The Present That Retains On Giving

So the most important decision in 2015 has come and gone with a 0.25% rise in US interest rates and we now need to work out exactly what this means for the road ahead, or at the very least as far into the first half of 2016 as it’s possible to see.

Monetary & Economic Divergence

We have previously discussed the idea of monetary policy divergence as a key feature of 2016. Indeed we have already had a taste of how the market can react when monetary policy doesn’t meet its expectations, when the ECB underwhelmed in early December.

Markets reacted to an interest rate cut and increase in QE as if Mario Draghi had chosen to raise rates and tighten his QE plans. The lesson there is that is that historical market relationships will not always hold true in exceptional circumstances and that the ‘rush for the exit in a crowed trade’ is always an ugly affair . The initial reaction to the Feds decision has been much more positive.

Of course central bank policy is to large extent determined by economic circumstances and performance. The chart below plots the Citigroup Economic Surprise indices for a number of leading economies, regions and groups.

These indices plot the differentials in economic data releases, whether positive or negative, in a given economy, from their forecast levels. For example the dark green line ,that rises sharply on the right hand side of the chart, plots Japan’s economic surprises (the recent sharp upward revision to Q3 GDP would have been among the drivers here).

In essence an upward trend and a read above zero in these indices could be considered positive for an economy / currency. With the caveat that if something appears to be too good to be true (for example the aforementioned revision to Japans Q3 GDP) then that may well be the case. Though if the uptrend in surprises continues, then it could actually represent an inflection or turning point in the fortunes of an economy.

Mixed messages

Here is the quandary then, as the USA begins to tighten its monetary belt, we could be forgiven for thinking that the US economy would have been ‘surprising to the upside’, but in fact it hasn’t been.

The Surprise Index for the USA, represented by the dark blue line in the chart above, rallied into October and November but failed to move above zero in both instances and has subsequently ‘sold off’. It now rests well inside negative territory. Yes of course we have had some big beats on data points such as Nonfarm Payrolls, but on balance there have been more negatives than positives in the final quarter of 2015, as far as US economic data is concerned. To justify further Fed action in early 2016 I think we will need to see this barometer swing the other way.

You could argue that the fault lies not with the US economy but in analysts’ forecasts. I.E. they (analysts) have been overly optimistic in their forecasts, setting the bar too high allowing the data to undershoot. But when you look at the wide dispersion of forecasts on key data points it’s hard to tar them all with the same brush. Though of course analysts are susceptible to crowd behaviour and herding just like anyone else.

On a brighter note there has been an upturn in the data emanating from the both the G10 and the Eurozone (the grey and yellow lines above respectively) though those aggregated regional readings don’t tell us the whole story. For which, we need to dig down into the data from individual member states.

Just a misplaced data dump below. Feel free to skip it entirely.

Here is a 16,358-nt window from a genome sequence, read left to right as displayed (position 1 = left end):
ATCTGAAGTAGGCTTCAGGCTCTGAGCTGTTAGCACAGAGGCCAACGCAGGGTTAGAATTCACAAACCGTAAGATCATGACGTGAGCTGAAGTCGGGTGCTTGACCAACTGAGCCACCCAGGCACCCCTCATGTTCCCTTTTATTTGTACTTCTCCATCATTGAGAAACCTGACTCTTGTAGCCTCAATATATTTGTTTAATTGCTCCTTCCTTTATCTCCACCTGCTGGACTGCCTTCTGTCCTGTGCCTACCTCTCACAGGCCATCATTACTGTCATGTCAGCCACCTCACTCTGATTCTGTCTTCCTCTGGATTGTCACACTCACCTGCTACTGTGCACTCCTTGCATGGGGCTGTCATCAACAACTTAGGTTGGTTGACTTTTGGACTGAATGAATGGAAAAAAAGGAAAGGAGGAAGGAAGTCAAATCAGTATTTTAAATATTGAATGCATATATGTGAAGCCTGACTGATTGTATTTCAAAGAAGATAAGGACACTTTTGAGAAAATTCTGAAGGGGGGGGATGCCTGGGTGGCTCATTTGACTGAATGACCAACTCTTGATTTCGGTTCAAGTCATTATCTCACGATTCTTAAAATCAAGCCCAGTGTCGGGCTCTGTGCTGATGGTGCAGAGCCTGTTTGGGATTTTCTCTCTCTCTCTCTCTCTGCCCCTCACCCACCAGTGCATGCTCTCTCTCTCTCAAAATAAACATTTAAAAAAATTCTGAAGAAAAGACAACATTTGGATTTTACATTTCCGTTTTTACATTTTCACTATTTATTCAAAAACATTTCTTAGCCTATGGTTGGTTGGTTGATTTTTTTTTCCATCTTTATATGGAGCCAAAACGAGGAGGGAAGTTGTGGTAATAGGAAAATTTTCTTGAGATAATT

Limits to what monetary policy can achieve

Unconventional monetary policy has probably saved much of the global economy from an even tougher time in the aftermath of the global financial crisis and great recession that followed. But history will have to judge if its implementation was an overall success. We will need to see QE unwound before that can happen. That process is now at least partially underway in the US.

Though as we know things are moving along a different path and at a different speed in Japan, the Eurozone, China and the Emerging Markets. Loose Monetary Policy has provided a safety net over the last six or seven years but there are limits to what it can achieve, without being accompanied by structural changes. We have seen some of these in America but not yet in Europe and Japan. There has also been collateral damage along the way, as a strong US currency, in plentiful supply helped depress commodity prices and put pressure on Emerging Markets. Many of whom have also borrowed substantial sums in US dollars and who now face the prospect of a rising cost of debt servicing.

Looking forward with confidence?

As we approach the start of 2016 I want to be able to look forward with confidence. However I find myself subject to the same nagging & recurring doubts and I can’t shake off the feeling that we are nearer to the top of an economic cycle than the bottom, therefore the risk remains to the downside. Notwithstanding the post Fed bounce in major equity markets.

It would be nice to receive an economic surprise as a Christmas present and to find that Fed has acted wisely and for the benefit of all. However charts such as the one below, from Yardeni research, have the power to keep me up at night. True correlation and causation are not always reciprocal and some the items in the commodity basket (red line) may be more appropriate to a previous age. Nonetheless it would be negative indeed should the blue line, which tracks global export values, follow the red commodity price index line and move sharply lower.